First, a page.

Back in the days before Obamacare and mandatory health insurance coverage, underemployed “young invincibles” justified buying a health policy, which many of them would likely rarely use, to insure against an unforeseen catastrophe such as getting hit by a car. The prospect of mounting hospital bills, caused by such a calamity, alarmed a lot of people into getting covered.
But having been hit by a car while riding my bike, I can tell you that your personal health coverage does not normally cover you should you be hit by a car.1 The primary responsibility falls on an auto insurance carrier. If you get hit by a car while walking or riding a bicycle, the driver’s auto insurance is supposed to cover your bills and lost wages. At least that’s the case in a no-fault state like New York.
Here I am in California and, on TV, I see a spot for the state-run insurance exchange, Covered California.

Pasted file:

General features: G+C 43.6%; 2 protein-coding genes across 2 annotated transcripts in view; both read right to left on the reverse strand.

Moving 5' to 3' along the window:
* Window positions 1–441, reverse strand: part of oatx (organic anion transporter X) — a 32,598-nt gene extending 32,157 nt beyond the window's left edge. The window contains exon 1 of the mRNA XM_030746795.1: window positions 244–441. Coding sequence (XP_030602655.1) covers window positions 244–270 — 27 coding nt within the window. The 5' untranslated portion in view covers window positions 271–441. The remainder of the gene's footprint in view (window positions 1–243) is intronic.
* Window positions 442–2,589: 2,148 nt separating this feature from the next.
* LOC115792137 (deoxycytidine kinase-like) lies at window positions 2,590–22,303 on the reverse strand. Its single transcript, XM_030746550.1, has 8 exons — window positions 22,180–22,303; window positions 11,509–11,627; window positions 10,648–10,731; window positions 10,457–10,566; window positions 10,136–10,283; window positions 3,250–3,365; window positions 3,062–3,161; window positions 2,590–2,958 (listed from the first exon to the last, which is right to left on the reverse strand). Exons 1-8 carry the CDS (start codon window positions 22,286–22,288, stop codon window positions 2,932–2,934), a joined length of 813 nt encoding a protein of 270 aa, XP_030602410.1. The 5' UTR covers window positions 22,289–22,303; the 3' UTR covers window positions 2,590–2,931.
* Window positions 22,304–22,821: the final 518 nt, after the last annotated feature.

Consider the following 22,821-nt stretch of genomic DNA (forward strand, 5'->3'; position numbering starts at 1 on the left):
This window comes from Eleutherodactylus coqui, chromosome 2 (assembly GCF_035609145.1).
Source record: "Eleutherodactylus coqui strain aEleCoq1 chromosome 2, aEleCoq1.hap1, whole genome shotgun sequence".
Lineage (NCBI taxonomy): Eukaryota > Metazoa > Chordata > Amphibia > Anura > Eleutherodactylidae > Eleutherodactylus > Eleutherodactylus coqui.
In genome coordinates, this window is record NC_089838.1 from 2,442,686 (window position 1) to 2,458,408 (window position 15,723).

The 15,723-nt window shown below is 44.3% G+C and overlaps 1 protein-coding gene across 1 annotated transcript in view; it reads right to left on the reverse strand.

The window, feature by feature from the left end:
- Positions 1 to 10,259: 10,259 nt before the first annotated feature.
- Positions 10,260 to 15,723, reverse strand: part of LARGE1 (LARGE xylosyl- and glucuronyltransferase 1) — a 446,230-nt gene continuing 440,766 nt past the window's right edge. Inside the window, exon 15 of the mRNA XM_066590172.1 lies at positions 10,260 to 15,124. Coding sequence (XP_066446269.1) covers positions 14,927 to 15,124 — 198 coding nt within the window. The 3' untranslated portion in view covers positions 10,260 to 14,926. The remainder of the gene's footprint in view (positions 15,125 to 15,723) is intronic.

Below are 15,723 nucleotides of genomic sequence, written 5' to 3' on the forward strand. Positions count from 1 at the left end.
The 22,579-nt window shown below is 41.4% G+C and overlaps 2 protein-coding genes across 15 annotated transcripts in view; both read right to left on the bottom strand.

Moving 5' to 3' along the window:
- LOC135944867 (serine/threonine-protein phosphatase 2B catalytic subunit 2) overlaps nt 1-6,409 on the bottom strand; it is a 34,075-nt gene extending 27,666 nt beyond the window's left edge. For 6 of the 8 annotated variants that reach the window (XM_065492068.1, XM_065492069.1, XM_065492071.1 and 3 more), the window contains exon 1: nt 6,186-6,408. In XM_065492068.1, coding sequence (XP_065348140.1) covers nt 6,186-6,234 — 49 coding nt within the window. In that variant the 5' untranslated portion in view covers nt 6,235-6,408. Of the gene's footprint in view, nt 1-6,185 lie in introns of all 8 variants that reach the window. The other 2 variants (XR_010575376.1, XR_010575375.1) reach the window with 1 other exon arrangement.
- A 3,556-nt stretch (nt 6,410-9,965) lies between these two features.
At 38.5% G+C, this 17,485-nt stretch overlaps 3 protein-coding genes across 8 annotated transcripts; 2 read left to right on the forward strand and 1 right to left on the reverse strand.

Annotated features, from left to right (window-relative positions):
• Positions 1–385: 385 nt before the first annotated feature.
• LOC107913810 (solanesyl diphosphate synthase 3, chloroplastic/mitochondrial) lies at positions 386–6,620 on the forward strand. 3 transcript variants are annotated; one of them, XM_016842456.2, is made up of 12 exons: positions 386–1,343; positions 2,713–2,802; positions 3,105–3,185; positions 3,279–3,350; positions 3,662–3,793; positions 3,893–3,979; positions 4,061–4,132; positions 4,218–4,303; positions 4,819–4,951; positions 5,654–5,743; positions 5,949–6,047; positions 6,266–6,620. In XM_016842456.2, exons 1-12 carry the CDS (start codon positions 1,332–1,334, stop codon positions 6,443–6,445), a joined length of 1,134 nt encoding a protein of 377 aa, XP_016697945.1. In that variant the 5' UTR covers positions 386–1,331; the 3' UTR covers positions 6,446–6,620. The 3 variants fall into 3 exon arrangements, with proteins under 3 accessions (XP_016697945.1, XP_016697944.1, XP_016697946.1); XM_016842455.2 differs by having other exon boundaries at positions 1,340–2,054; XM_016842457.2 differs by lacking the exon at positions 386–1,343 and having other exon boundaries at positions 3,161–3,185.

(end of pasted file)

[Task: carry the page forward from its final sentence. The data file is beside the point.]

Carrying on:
The ad consists of a single shot, craning to follow an ambulance rushing to the scene of a injured bicyclist. On the right, there is an automobile that presumably collided with the bicycle and caused the rider to fall to the ground. The voiceover announces, “it’s more than just health care, it’s life care.”
But unless this was something changed in the Affordable Care Act since I was hit by car in 2006 and 2008 or something is different in California, I’m pretty certain that most health insurance policies would not cover the bicyclist, unless something is amiss with the driver’s auto insurance.
Or maybe it does now… Thanks, Obama.
- Your health insurance will cover you should the driver flee the scene, but you’ll have to file paperwork proving that. ↩